If you are interested in US politics, the Town Hall website is worth visiting regularly.
Today there is an article by Michael Medved which asks why big lotto winnings are more acceptable than big executive bonuses. A couple of excerpts:
Why do huge Wall Street bonuses provoke so much more public indignation than similarly gigantic lottery jackpots?
At least financial tycoons can try to argue that their payoffs stem from their own wise decisions or productive hard work. But Powerball winners get rewarded for patently stupid behavior: wasting a few dollars (usually on a regular basis) on addictive games of chance with only the remotest possibility of success.
All studies of government-sponsored games of chance show that they draw their dollars disproportionately from the most disadvantaged members of society. … Lottery losses of just five dollars a week (a common pattern in the nations poorest neighborhoods) could otherwise yield life-changing results (like a compound-interest portfolio that will likely exceed five figures within 20 years) if that money were saved and invested.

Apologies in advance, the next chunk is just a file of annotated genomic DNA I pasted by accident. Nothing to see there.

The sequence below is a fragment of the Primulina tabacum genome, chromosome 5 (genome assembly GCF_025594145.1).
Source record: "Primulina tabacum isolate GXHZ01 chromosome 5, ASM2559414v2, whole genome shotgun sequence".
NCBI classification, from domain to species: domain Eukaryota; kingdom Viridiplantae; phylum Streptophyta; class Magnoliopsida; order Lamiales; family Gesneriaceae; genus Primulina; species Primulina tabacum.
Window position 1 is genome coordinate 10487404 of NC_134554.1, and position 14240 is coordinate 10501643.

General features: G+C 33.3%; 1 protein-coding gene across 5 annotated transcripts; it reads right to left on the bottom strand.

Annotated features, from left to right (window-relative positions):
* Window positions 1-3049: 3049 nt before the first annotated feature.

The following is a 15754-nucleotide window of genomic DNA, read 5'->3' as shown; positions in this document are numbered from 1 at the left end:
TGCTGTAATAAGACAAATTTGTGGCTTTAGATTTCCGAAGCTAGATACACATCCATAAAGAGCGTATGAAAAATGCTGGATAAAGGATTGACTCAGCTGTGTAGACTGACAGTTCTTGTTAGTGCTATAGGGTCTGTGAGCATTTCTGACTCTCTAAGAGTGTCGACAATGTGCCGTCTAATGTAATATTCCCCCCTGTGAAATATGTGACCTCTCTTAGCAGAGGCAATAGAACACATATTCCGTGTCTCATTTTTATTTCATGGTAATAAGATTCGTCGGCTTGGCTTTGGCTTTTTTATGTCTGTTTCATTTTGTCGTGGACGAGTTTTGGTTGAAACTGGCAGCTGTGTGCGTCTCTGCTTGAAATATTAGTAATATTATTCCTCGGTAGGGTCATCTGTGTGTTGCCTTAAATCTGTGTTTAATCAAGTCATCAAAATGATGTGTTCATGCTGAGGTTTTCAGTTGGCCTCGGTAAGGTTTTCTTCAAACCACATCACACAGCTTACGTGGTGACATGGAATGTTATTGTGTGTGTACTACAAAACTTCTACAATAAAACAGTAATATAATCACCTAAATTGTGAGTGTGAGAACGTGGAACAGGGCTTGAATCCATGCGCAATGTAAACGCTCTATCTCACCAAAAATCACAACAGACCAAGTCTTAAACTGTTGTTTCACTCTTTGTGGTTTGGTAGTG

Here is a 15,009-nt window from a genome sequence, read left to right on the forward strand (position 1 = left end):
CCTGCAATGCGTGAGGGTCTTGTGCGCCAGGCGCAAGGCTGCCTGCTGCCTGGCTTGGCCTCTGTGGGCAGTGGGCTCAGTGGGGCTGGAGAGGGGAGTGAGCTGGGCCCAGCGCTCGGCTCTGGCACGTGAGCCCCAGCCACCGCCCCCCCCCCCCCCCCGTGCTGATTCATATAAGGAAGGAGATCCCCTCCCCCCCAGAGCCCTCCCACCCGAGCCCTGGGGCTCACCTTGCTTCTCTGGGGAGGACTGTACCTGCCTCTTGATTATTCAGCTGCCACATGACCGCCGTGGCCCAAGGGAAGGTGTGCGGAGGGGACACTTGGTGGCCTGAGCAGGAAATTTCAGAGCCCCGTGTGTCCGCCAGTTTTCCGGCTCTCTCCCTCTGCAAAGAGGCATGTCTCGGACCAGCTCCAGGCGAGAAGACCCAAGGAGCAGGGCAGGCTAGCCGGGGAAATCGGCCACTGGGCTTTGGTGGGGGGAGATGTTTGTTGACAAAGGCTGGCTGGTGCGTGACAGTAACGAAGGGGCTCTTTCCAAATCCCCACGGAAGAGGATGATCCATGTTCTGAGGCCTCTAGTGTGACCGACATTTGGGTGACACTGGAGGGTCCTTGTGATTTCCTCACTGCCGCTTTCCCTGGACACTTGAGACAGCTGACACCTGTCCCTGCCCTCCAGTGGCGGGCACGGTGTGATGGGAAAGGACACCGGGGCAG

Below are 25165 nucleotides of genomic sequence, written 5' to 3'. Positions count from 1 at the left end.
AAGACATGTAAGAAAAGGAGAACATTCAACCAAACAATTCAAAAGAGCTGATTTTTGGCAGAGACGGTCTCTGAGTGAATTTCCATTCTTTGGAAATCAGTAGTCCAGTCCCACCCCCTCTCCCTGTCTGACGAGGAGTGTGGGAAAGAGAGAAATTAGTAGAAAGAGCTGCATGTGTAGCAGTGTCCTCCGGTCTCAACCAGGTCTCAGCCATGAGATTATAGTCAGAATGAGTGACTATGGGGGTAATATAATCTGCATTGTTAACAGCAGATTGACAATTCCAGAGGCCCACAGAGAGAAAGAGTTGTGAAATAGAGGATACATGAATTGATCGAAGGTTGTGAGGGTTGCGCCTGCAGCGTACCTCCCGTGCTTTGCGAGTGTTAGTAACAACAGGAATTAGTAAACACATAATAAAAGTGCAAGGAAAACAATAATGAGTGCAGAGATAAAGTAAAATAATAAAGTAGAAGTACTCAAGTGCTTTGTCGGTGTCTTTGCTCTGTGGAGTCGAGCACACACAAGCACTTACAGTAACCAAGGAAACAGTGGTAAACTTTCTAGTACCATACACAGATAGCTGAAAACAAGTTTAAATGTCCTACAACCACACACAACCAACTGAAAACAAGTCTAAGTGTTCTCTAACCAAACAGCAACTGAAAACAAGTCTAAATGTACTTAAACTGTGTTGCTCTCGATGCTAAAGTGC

Americans can accept a winner of Megamillions who collects $340 million simply because he’s luckier than we are, but we wince at the idea of bankers drawing a similar amount because they’re better connected, smarter, more sophisticated or even more productive.
And Debra Saunders notes that there is pretty good evidence that using a mobile phone while driving, even a hand-held phone, is no more risky than turning on the windcreen wipers:
Last week, an insurance industry report found that bans on using hand-held cell-phones while driving in California, New York, Washington, D.C. and Connecticut did not reduce the number of car crashes. To the contrary, crashes went up in Connecticut and New York, and slightly in California, after the bans took effect.
Insurers are the most risk-averse, nag-happy, fun-killing folks in the private sector. If ever there was an industry that loved nanny-state laws and had nothing to gain in raising information that does not support them, that would be the Insurance Institute for Highway Safety.
But its report found that the crash statistics simply aren’t there.
I doubt that will stop the legislators.
There are also some great lectures to download from the Young America’s Foundation for podcast lovers.